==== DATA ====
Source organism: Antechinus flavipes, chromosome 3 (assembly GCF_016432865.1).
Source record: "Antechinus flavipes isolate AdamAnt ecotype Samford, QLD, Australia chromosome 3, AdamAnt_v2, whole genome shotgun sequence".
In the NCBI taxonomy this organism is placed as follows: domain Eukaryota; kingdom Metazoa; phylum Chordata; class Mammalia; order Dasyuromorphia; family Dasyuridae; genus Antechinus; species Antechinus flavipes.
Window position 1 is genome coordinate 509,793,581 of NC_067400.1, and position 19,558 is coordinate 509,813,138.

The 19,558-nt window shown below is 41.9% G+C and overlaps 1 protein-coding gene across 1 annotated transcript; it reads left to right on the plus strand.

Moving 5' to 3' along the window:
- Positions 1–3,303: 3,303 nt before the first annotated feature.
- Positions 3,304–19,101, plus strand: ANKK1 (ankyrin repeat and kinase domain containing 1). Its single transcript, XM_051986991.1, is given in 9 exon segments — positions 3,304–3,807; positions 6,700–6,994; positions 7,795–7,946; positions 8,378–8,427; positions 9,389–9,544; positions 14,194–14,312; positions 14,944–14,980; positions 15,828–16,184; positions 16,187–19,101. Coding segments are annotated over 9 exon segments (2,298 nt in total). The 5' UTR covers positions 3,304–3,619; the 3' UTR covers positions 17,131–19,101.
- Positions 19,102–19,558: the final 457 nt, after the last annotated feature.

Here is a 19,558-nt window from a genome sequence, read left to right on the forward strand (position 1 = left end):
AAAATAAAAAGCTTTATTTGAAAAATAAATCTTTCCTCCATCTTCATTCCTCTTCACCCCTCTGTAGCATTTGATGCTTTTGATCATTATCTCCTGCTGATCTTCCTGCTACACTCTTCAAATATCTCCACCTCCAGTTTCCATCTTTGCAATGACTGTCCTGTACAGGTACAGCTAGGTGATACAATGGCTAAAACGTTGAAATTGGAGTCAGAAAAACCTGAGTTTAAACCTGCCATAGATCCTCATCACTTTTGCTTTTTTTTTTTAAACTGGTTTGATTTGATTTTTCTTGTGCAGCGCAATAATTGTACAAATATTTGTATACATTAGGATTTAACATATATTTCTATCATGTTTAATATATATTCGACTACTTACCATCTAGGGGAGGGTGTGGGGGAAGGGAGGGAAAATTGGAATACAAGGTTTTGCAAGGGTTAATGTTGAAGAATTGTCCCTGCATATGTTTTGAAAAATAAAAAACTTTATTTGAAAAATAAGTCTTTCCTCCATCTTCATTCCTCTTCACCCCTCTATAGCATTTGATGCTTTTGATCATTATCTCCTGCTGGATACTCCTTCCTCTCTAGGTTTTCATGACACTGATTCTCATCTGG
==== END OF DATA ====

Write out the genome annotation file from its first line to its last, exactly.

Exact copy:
Source organism: Antechinus flavipes, chromosome 3 (assembly GCF_016432865.1).
Source record: "Antechinus flavipes isolate AdamAnt ecotype Samford, QLD, Australia chromosome 3, AdamAnt_v2, whole genome shotgun sequence".
In the NCBI taxonomy this organism is placed as follows: domain Eukaryota; kingdom Metazoa; phylum Chordata; class Mammalia; order Dasyuromorphia; family Dasyuridae; genus Antechinus; species Antechinus flavipes.
Window position 1 is genome coordinate 509,793,581 of NC_067400.1, and position 19,558 is coordinate 509,813,138.

The 19,558-nt window shown below is 41.9% G+C and overlaps 1 protein-coding gene across 1 annotated transcript; it reads left to right on the plus strand.

Moving 5' to 3' along the window:
- Positions 1–3,303: 3,303 nt before the first annotated feature.
- Positions 3,304–19,101, plus strand: ANKK1 (ankyrin repeat and kinase domain containing 1). Its single transcript, XM_051986991.1, is given in 9 exon segments — positions 3,304–3,807; positions 6,700–6,994; positions 7,795–7,946; positions 8,378–8,427; positions 9,389–9,544; positions 14,194–14,312; positions 14,944–14,980; positions 15,828–16,184; positions 16,187–19,101. Coding segments are annotated over 9 exon segments (2,298 nt in total). The 5' UTR covers positions 3,304–3,619; the 3' UTR covers positions 17,131–19,101.
- Positions 19,102–19,558: the final 457 nt, after the last annotated feature.

Here is a 19,558-nt window from a genome sequence, read left to right on the forward strand (position 1 = left end):
AAAATAAAAAGCTTTATTTGAAAAATAAATCTTTCCTCCATCTTCATTCCTCTTCACCCCTCTGTAGCATTTGATGCTTTTGATCATTATCTCCTGCTGATCTTCCTGCTACACTCTTCAAATATCTCCACCTCCAGTTTCCATCTTTGCAATGACTGTCCTGTACAGGTACAGCTAGGTGATACAATGGCTAAAACGTTGAAATTGGAGTCAGAAAAACCTGAGTTTAAACCTGCCATAGATCCTCATCACTTTTGCTTTTTTTTTTTAAACTGGTTTGATTTGATTTTTCTTGTGCAGCGCAATAATTGTACAAATATTTGTATACATTAGGATTTAACATATATTTCTATCATGTTTAATATATATTCGACTACTTACCATCTAGGGGAGGGTGTGGGGGAAGGGAGGGAAAATTGGAATACAAGGTTTTGCAAGGGTTAATGTTGAAGAATTGTCCCTGCATATGTTTTGAAAAATAAAAAACTTTATTTGAAAAATAAGTCTTTCCTCCATCTTCATTCCTCTTCACCCCTCTATAGCATTTGATGCTTTTGATCATTATCTCCTGCTGGATACTCCTTCCTCTCTAGGTTTTCATGACACTGATTCTCATCTGG